Blackstone and the Balance of Eyewitness Identification Evidence
Blackstone’s Commentaries on the Laws of England is comprised of four books, written in two volumes, running well over 1500 pages in length. Within this enormous work there may be no more well-known or more memorable line than that which has come to be known as the Blackstone Ratio: “the law holds that it is better that ten guilty persons escape than that one innocent suffer.”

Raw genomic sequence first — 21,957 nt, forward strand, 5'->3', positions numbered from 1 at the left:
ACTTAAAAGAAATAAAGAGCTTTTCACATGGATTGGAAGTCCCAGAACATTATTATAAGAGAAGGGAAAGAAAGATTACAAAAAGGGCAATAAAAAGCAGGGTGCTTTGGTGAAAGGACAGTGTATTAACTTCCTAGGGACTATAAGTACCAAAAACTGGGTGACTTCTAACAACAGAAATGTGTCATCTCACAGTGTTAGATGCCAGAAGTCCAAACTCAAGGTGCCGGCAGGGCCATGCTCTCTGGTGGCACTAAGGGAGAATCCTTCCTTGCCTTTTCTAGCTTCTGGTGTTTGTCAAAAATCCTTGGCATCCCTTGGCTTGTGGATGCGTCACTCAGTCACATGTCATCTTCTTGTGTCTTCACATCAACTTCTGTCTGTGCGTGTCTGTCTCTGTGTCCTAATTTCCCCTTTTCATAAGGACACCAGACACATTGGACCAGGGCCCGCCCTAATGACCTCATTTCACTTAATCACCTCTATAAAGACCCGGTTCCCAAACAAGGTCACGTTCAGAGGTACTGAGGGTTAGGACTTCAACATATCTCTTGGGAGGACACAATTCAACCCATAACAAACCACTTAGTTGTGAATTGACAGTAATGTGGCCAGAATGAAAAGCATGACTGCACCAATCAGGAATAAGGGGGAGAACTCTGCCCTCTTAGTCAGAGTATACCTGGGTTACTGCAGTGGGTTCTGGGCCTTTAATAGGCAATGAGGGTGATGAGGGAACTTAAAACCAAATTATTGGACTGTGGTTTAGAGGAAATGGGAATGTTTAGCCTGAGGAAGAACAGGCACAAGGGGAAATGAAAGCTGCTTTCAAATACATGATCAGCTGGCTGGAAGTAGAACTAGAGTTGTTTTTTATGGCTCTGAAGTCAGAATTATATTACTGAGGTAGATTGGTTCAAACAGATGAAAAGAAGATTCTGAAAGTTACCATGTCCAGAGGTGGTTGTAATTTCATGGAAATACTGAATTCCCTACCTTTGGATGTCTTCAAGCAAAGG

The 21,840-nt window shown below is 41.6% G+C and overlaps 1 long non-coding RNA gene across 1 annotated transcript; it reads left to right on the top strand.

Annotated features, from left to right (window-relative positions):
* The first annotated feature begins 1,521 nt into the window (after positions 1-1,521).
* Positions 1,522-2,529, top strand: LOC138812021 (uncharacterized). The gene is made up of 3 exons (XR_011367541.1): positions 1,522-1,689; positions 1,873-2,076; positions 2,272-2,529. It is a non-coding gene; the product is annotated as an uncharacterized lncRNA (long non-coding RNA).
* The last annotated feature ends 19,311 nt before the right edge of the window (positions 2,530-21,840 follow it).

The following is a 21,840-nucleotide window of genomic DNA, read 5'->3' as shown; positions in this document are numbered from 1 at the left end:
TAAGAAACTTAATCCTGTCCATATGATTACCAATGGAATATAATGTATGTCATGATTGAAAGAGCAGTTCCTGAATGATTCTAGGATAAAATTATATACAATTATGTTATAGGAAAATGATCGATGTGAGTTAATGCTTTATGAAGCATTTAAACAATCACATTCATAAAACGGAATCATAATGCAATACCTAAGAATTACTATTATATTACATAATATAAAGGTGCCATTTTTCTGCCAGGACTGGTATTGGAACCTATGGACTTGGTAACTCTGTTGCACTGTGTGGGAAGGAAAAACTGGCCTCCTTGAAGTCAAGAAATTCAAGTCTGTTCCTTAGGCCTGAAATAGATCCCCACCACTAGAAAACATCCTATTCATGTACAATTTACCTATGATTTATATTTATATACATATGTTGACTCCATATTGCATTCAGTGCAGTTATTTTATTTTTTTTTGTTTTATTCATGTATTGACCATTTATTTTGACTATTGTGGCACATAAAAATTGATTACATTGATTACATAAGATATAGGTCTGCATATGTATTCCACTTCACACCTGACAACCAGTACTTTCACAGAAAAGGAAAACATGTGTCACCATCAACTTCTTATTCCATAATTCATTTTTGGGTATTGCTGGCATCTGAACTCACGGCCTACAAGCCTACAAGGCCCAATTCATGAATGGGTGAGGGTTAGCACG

The Blackstone Ratio clearly acknowledges that there are two kinds of errors that can be made within the criminal justice system, and that one, the false conviction, is far worse than the other: the false acquittal. Two other points are also implicit within the Blackstone Ratio, specifically that there is a trade-off relationship between false convictions and false acquittals, and the criminal justice system has some control over that trade-off in terms of the kinds of errors, false acquittals or false convictions, it will allow. The implication of the Blackstone Ratio is that the criminal justice system could reduce the number of false convictions, but in the process would lose some correct convictions. Alternatively, the criminal justice system could increase the number of correct convictions, but would likely convict more innocent people as well.